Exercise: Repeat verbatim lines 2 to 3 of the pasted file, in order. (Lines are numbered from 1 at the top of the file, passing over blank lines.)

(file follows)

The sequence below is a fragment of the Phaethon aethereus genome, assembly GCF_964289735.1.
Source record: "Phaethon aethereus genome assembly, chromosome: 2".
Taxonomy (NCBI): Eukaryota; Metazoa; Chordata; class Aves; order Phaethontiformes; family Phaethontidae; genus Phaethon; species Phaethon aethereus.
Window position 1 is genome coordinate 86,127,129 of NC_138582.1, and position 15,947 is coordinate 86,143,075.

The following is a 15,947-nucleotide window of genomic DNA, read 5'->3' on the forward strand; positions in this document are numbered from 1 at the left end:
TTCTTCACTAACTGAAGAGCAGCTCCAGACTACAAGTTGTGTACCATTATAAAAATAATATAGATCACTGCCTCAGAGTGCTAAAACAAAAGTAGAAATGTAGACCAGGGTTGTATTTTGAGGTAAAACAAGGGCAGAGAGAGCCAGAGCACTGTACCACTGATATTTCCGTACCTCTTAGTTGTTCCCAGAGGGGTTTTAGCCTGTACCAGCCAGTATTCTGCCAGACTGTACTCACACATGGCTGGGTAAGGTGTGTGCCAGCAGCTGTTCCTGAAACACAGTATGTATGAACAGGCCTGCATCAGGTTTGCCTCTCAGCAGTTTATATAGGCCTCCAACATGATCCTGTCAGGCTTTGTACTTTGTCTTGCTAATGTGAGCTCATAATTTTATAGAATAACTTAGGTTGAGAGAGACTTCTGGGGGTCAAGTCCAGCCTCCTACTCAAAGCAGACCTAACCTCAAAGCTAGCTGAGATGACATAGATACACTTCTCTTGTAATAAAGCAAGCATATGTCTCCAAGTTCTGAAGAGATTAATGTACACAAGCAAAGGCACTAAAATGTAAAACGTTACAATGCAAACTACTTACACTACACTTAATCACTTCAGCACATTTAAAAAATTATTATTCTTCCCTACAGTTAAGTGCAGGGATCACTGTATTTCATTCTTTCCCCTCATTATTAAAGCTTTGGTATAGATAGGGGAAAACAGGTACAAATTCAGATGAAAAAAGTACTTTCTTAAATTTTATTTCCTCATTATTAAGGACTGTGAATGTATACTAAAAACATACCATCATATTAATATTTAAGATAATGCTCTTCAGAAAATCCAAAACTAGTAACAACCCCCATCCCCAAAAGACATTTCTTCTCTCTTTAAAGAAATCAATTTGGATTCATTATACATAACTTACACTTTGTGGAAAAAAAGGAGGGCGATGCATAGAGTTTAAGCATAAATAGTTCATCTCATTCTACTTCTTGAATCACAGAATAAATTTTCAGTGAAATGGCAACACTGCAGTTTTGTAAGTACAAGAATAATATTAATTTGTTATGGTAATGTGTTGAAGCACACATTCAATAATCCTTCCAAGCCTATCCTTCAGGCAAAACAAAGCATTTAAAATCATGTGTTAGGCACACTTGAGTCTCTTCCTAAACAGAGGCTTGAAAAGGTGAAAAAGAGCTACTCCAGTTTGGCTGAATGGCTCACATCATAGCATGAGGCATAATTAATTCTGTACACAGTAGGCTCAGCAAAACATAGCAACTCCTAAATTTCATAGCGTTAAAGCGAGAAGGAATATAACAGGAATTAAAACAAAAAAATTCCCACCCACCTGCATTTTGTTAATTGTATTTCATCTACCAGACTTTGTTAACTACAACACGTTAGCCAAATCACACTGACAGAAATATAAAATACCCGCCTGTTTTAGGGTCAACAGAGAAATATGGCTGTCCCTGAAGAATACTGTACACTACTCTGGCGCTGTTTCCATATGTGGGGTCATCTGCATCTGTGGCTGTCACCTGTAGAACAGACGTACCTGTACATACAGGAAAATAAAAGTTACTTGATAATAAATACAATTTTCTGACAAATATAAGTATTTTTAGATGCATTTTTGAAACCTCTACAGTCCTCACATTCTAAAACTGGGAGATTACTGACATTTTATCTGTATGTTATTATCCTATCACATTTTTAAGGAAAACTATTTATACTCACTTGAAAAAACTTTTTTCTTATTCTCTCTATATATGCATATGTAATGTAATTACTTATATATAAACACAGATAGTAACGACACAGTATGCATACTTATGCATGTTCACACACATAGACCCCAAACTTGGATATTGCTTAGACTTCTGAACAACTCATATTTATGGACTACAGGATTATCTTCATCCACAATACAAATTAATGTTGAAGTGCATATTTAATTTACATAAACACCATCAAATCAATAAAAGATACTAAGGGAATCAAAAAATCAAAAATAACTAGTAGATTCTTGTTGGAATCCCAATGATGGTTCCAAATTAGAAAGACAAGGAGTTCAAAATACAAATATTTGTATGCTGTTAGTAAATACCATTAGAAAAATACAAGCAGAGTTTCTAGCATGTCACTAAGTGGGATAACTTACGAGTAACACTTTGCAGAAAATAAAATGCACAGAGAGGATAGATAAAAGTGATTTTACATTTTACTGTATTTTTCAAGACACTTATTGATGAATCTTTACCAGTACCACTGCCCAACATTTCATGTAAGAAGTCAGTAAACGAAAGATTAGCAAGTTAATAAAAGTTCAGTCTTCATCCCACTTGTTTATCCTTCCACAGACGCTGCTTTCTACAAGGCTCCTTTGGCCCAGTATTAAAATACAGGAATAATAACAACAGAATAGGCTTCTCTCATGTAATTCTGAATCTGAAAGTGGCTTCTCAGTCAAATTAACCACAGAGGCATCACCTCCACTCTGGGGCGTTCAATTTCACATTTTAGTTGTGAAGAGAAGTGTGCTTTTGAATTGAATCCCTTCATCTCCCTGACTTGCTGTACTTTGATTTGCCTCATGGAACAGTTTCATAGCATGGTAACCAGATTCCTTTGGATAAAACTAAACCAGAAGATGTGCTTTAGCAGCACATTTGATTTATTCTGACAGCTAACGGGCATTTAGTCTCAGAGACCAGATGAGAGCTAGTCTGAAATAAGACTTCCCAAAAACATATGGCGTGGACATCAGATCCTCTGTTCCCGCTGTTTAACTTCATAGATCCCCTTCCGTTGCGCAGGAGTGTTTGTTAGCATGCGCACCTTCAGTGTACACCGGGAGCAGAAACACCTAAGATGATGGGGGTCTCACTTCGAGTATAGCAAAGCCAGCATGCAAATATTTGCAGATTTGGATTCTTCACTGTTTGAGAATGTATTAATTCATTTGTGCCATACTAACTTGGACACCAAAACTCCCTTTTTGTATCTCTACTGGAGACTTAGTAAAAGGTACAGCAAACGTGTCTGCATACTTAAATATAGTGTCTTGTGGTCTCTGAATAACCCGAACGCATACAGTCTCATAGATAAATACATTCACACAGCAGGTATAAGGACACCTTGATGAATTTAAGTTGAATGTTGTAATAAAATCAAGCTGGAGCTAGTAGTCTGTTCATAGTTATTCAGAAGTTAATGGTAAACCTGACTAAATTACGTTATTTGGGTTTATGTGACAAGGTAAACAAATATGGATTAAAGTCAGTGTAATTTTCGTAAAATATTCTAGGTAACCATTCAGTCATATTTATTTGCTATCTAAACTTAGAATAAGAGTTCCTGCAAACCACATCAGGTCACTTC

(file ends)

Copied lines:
Source record: "Phaethon aethereus genome assembly, chromosome: 2".
Taxonomy (NCBI): Eukaryota; Metazoa; Chordata; class Aves; order Phaethontiformes; family Phaethontidae; genus Phaethon; species Phaethon aethereus.